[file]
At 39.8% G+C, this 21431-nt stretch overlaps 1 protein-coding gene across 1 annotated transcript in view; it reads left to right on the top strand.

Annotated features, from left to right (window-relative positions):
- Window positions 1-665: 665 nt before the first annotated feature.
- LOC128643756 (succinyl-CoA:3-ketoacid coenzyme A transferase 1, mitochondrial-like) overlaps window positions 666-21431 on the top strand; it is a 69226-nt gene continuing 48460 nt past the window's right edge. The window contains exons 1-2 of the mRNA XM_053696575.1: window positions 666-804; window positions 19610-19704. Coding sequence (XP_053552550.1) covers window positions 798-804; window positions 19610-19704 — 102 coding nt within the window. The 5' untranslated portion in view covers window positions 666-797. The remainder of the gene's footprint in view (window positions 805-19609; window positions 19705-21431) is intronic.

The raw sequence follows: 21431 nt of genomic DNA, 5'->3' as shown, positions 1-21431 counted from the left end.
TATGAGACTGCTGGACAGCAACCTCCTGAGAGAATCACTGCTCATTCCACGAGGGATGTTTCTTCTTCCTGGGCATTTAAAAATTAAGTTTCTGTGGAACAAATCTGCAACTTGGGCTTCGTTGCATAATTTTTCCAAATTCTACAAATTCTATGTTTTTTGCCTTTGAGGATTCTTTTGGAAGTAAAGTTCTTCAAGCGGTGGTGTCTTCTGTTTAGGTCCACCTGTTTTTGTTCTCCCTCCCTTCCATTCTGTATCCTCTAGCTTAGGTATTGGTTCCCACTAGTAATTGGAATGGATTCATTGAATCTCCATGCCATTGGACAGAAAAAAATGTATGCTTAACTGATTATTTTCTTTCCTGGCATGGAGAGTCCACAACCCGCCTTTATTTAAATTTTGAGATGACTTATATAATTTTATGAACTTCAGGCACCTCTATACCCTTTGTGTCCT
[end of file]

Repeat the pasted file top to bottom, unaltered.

At 39.8% G+C, this 21431-nt stretch overlaps 1 protein-coding gene across 1 annotated transcript in view; it reads left to right on the top strand.

Annotated features, from left to right (window-relative positions):
- Window positions 1-665: 665 nt before the first annotated feature.
- LOC128643756 (succinyl-CoA:3-ketoacid coenzyme A transferase 1, mitochondrial-like) overlaps window positions 666-21431 on the top strand; it is a 69226-nt gene continuing 48460 nt past the window's right edge. The window contains exons 1-2 of the mRNA XM_053696575.1: window positions 666-804; window positions 19610-19704. Coding sequence (XP_053552550.1) covers window positions 798-804; window positions 19610-19704 — 102 coding nt within the window. The 5' untranslated portion in view covers window positions 666-797. The remainder of the gene's footprint in view (window positions 805-19609; window positions 19705-21431) is intronic.

The raw sequence follows: 21431 nt of genomic DNA, 5'->3' as shown, positions 1-21431 counted from the left end.
TATGAGACTGCTGGACAGCAACCTCCTGAGAGAATCACTGCTCATTCCACGAGGGATGTTTCTTCTTCCTGGGCATTTAAAAATTAAGTTTCTGTGGAACAAATCTGCAACTTGGGCTTCGTTGCATAATTTTTCCAAATTCTACAAATTCTATGTTTTTTGCCTTTGAGGATTCTTTTGGAAGTAAAGTTCTTCAAGCGGTGGTGTCTTCTGTTTAGGTCCACCTGTTTTTGTTCTCCCTCCCTTCCATTCTGTATCCTCTAGCTTAGGTATTGGTTCCCACTAGTAATTGGAATGGATTCATTGAATCTCCATGCCATTGGACAGAAAAAAATGTATGCTTAACTGATTATTTTCTTTCCTGGCATGGAGAGTCCACAACCCGCCTTTATTTAAATTTTGAGATGACTTATATAATTTTATGAACTTCAGGCACCTCTATACCCTTTGTGTCCT